This week I have been asked to give evidence on behalf of Community Links to the House of Commons Work and Pensions Select Committee as they examine the role and impact of sanctions within the social security system.
There is simply not enough evidence about the best form of sanctions to encourage people into work. Given this, plus the hardship that we know sanctions can cause, I will be continuing Community Links’ call for a full evidence-based review of the sanction regime. Until such a review is completed, the rules around sanctioning jobseekers should be reversed to their pre-2012 levels. I’ll also be calling for the introduction of a first-warning system, to prevent jobseekers having their benefits stopped the first time they make a mistake – and to ensure they understand the conditions of their benefit claim.
Sanctions (where benefits are reduced or stopped for a period of time) can be imposed on people claiming Jobseeker’s Allowance (JSA) or Employment Support Allowance (ESA). They are applied in a number of circumstances including failure to attend meetings, not putting sufficient effort into looking for work, turning down a job, or leaving a job voluntarily.
Community Links is exceptionally well placed to understand sanctions, from the perspective of both their application and their consequences. Although our Work Programme advisors do not have the power to issue them directly, they may initiate a process that could lead to sanctions by “raising doubts” about clients who are not following the conditions of their JSA claim. Additionally through our advice services we often support clients who have been sanctioned. We have detailed our policy on sanctions in a policy briefing published last year, and have submitted written evidence to the current review.
There has been a considerable increase in the application of sanctions – with referrals increasing by 30% since the introduction of a new, more stringent, system in late 2012. Yet over half of all reconsideration requests and appeals against JSA sanctions are successful.
Our submission to the Work and Pensions Select Committee’s current inquiry explores a fundamental question of approach – are sanctions intended to be a punishment for transgression or ‘nudge’ to improve behaviour? We believe that rather than focusing on compliance, the explicit and overriding rationale for sanctions should be about supporting people towards work: encouraging behaviours that move people further towards sustainable employment and discouraging negative behaviours which detract from this goal. We are concerned that there is no clearly stated rationale for the current sanctions regime. Alongside the lack of clarity, evaluation of outcome is impossible whilst no robust, independent examination of their efficacy has been conducted. We believe the current system of sanctions should be rolled back to the previous, less punitive system whilst such an evaluation is undertaken.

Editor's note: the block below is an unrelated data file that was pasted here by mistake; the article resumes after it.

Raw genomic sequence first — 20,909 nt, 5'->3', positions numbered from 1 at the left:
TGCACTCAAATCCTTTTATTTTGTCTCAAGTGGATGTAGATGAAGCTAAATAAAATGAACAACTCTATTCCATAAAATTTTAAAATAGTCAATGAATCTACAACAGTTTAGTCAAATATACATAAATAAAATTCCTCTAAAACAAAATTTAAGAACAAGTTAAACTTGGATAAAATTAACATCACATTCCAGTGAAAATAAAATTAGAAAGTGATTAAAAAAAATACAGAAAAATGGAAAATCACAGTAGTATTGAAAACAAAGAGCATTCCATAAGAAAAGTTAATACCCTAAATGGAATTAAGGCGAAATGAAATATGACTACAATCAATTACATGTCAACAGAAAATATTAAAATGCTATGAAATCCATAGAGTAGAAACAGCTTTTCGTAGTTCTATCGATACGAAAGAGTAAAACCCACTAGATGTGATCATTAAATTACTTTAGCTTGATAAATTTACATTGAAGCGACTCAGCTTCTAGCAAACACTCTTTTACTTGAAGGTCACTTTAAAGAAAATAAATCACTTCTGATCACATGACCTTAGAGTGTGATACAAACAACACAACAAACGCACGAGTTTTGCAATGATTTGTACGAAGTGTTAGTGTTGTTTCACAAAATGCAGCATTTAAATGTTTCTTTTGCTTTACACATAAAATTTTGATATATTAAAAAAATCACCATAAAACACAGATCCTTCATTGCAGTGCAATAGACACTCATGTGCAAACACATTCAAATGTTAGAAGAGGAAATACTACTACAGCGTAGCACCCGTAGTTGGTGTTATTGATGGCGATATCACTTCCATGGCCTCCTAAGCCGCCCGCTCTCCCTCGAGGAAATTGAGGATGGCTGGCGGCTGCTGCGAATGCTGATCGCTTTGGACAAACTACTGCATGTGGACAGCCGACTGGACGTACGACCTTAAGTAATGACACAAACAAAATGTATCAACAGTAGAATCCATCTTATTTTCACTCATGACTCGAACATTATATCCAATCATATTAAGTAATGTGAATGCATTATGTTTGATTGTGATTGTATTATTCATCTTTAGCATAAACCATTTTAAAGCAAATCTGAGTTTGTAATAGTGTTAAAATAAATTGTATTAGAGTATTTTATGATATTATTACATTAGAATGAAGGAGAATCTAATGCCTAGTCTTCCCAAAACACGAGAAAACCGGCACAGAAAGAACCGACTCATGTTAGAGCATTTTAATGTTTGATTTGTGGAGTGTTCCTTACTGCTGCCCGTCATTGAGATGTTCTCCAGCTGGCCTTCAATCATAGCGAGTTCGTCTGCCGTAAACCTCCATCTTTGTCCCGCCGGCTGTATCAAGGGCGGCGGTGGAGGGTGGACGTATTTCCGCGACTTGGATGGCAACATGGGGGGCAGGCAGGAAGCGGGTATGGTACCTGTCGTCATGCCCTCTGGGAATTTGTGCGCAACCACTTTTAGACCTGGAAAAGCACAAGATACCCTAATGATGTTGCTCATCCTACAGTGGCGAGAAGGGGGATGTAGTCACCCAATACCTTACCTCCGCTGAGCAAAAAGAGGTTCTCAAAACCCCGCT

Overall we believe that the existence of sanctions can act as a useful ‘nudge’ for some people, when this is part of a strong and personalised supportive relationship with advisors. But sanctions must be applied as a last resort – when all other options have been exhausted. The harsh conditionality of a stricter sanctions regime has caused unnecessary hardship – sometimes preventing people from finding a job. An inflexible system which sanctions people unfairly, often without reason, cannot be delivered within a supportive relationship.
Our recent examinations of the welfare system have recommended a change in approach. In “Secure and Ready” we suggest a “presumption of willingness“, which sees conditionality and sanctions imposed only when a person has identified themselves unwilling to engage. A second paper, “Deep Value Assessment” sets out how an early assessment of job seekers – based on greater reciprocity than the current system – could improve outcomes. By taking the time to understand the detail of people’s situations, this could help more jobseekers into work, and reduce the number of unnecessary sanctions by enabling jobseekers and coaches to work better together. Jobseekers understand their own needs and abilities better than anyone. They should have much more opportunity to contribute to their own assessment; shape their own action plan and identify the support they need. A more participatory assessment would also encourage employment support to include a consideration of jobseekers’ strengths, instead of just addressing their needs.
Focusing on understanding what the customer can do – and wants to do – would encourage them to build on their strengths, and ensure many more were ready to move into sustainable employment.
You can view the whole evidence session on the Parliament Live TV broadcast: